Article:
TORONTO - The Opposition is demanding that Premier Dalton McGuinty come clean and release a report on future electricity costs amid fears that soaring hydro bills are heading even higher.

The Ontario Energy Board acknowledged in a Sept. 17 letter that it conducted a "preliminary analysis and forecast" of electricity costs, but doesn't plan on making it public.

The Conservatives, who uncovered the letter, asked McGuinty 10 times in the legislature whether he would make the report public.

But the premier refused to acknowledge the existence of the OEB report and instead kept bringing up the former Tory government's record on hydro rates.

"The fact of the matter is that they quietly presided over the gradual decay of the electricity system in the province of Ontario," McGuinty told the legislature.

"They refused to make essential investments in new generation and in new transmission. They refused to work with Ontarians so that we might together conserve electricity and reduce demand."

But the premier's refusal to make the report public suggests he's concealing evidence that hydro rates are going up, said Opposition Leader Tim Hudak.

"There's got to be a reason why Dalton McGuinty is burying that report," he said outside the chamber.

"Clearly, rates have already gone through the roof and he's going to put them up higher. I just wish the premier would be honest, would tell families exactly how much hydro bills are going to go up, and make that report public."

Energy Minister Brad Duguid said he wasn't even aware of the OEB report.

"There are a series of reports we receive, whether it be from the Ontario Energy Board or others in the sector, that make projections as to where costs are going," he said.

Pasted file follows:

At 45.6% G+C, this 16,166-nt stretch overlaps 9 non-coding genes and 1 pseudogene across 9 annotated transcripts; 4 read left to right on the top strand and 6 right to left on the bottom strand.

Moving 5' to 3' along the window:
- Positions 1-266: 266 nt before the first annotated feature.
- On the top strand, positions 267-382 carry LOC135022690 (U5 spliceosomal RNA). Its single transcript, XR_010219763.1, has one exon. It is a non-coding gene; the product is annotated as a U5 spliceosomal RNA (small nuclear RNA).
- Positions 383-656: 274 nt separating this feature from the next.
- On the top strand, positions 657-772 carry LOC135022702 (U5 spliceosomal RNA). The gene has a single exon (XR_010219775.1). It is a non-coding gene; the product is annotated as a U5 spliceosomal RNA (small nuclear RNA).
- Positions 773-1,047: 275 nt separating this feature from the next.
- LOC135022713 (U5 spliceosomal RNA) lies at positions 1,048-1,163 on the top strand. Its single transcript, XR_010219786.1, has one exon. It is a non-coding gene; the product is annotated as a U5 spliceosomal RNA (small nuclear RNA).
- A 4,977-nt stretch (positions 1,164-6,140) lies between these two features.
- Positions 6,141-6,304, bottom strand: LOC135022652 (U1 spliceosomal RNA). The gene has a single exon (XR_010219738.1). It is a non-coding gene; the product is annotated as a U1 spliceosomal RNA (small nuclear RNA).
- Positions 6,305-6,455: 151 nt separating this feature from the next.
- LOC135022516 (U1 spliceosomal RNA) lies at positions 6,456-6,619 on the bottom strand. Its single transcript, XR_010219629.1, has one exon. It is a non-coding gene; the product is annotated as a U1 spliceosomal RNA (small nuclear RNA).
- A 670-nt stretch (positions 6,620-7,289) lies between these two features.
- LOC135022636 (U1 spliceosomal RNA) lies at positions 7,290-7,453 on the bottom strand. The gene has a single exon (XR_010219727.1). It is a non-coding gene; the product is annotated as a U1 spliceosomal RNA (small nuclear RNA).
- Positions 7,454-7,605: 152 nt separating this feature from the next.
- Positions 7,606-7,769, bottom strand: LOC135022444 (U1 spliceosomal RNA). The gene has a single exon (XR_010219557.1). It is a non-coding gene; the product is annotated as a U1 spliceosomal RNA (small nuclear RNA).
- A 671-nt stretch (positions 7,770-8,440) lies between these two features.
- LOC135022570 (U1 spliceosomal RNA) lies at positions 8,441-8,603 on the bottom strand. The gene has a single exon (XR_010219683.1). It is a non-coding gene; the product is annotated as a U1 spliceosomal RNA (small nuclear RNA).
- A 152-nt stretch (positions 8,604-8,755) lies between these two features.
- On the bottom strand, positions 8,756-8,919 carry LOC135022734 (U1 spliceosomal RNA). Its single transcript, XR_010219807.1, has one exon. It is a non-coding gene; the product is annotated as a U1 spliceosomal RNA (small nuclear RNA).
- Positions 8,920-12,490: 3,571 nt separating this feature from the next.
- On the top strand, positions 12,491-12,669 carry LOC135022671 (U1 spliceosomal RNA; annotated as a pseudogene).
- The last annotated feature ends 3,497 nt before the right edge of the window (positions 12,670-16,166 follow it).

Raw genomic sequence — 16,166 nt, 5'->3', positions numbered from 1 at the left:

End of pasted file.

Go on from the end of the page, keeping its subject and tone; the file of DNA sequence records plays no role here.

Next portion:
Consumers should have "greater clarity" about future hydro costs once the government releases its 20-year energy plan at the end of December, Duguid said.

Given the heat the Liberals are taking over rising electric bills, NDP energy critic Peter Tabuns said he doubts they'll release anything that predicts higher rates before next year's election.

"They want to make sure that between now and voting day they can say whatever they want to whatever crowd they're in front of," he said.

A spokesman for the OEB, which regulates Ontario's electricity and natural gas sectors, confirmed it isn't planning to release the report.

"It was work undertaken by staff as part of its ongoing industry monitoring, and wasn't prepared for any proceeding, consultation or other public forum," said spokesman Alan Findlay.

"Given its preliminary and incomplete nature, the analysis is not in a thorough or reliable form that would responsibly add to the public's or the sector's insights into costs."

The Liberals have been dogged for weeks over rising home electricity bills, with opposition parties blaming McGuinty's green energy policies, as well as July's addition of the HST, for soaring costs.

They say they're swamped with complaints from homeowners, who've already been hit with an extra eight per cent for electricity because of the HST, plus the costs of installing smart meters and moving to expensive time-of-use pricing.

Environmentalists are also warning that consumers may be hit with another rate hike this spring.

Ontario Power Generation has already asked to raise its rates next March to start paying for the re-build of the Darlington nuclear units, said Jack Gibbons of the Ontario Clean Air Alliance.

OPG is seeking a 6.2 per cent rate increase for "everything they want to do, including the re-build," Gibbons said. For the average residential customer, it would raise their bills by 1.7 per cent, he added.

"It's unacceptable to consumers to raise your rates for the highest cost and the highest risk option to meet our electricity needs," Gibbons said.

"Consumers want the government of Ontario to give them new supply that's clean and green, but at a reasonable cost. And nuclear power doesn't meet that test. The cost is way too high."

The province announced in 2006 that it wanted to build two new nuclear reactors to supply electricity, but has yet to sign a contract to proceed with the multi-billion project.